Claims (20)

It is claimed:
1. A process for the safe storage and the safe transportation of liquid hydrocarbons, comprising:
a) converting the hydrocarbon into a hydrocarbon-rich gel by addition of a surfactant and water and
b) breaking down the hydrocarbon-rich gel after storage or transportation has taken place wherein said breaking down is accomplished by treatment with mechanical waves or application of a reduced pressure or vacuum or, when the hydrocarbon-rich gel is formed with the aid of an ionic surfactant, by addition of an oppositely charged surfactant, polymer or copolymer.
2. Process according to claim 1, wherein the surfactant and water are added to the hydrocarbon in amounts such that a hydrocarbon-rich gel of 70 to 99.5% by weight of hydrocarbon, 0.01 to 15% by weight of surfactant and 0.49 to 15% by weight of water is formed.
3. Process according to claim 2, wherein the surfactant and water are added to the hydrocarbon in amounts such that a hydrocarbon-rich gel of 80 to 99.5% by weight of hydrocarbon, 0.01 to 5% by weight of surfactant and 0.49 to 15% by weight of water is formed.
4. Process according to claim 3, wherein the hydrocarbon is selected from the group consisting of n-pentane, n-hexane, n-heptane, n-octane, n-nonane, n-decane, n-dodecane, n-tetradecane, n-hexadecane, cyclohexane, cyclooctane, benzene, toluene, kerosene, petrol, lead-free petrol, heating oil, diesel oil and crude oil.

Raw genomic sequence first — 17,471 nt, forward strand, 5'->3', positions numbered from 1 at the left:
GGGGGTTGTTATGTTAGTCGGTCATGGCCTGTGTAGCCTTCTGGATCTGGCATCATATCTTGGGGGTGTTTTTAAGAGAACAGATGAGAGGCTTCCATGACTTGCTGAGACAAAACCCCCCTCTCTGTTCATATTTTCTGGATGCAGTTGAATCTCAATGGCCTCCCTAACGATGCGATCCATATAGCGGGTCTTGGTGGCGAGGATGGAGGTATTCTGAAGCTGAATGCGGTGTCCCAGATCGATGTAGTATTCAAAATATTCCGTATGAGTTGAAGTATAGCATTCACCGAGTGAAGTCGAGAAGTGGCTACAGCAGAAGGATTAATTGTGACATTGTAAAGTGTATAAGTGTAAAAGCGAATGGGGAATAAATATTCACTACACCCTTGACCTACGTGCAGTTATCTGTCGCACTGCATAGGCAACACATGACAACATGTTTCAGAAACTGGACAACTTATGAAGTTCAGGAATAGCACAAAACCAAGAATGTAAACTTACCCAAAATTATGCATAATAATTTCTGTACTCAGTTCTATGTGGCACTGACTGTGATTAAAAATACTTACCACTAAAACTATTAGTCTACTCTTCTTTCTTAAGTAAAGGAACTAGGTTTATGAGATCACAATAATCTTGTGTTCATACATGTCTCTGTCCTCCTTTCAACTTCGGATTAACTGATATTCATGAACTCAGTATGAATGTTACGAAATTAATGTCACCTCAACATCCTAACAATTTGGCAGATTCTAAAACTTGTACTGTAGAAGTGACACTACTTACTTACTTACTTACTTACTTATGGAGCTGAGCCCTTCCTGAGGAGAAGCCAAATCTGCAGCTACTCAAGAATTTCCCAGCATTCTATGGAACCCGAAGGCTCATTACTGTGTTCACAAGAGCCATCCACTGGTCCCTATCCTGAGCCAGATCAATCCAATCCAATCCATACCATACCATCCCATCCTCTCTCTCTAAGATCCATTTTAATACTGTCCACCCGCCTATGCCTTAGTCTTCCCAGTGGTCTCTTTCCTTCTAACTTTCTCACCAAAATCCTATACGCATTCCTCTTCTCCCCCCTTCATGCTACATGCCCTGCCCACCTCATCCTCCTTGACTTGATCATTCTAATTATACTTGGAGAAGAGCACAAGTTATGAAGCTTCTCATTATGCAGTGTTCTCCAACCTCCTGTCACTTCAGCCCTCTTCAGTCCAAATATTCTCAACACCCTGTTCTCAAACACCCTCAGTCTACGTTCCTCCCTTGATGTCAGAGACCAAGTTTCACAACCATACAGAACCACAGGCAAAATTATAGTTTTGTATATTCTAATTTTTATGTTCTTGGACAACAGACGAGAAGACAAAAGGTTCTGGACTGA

5. Process according to claim 2, wherein the hydrocarbon is selected from the group consisting of n-pentane, n-hexane, n-heptane, n-octane, n-nonane, n-decane, n-dodecane, n-tetradecane, n-hexadecane, cyclohexane, cyclooctane, benzene, toluene, kerosene, petrol, lead-free petrol, heating oil, diesel oil and crude oil.
6. Process according to claim 5, wherein the surfactant is selected from the group consisting of anionic, cationic, amphoteric and non-ionic surfactants.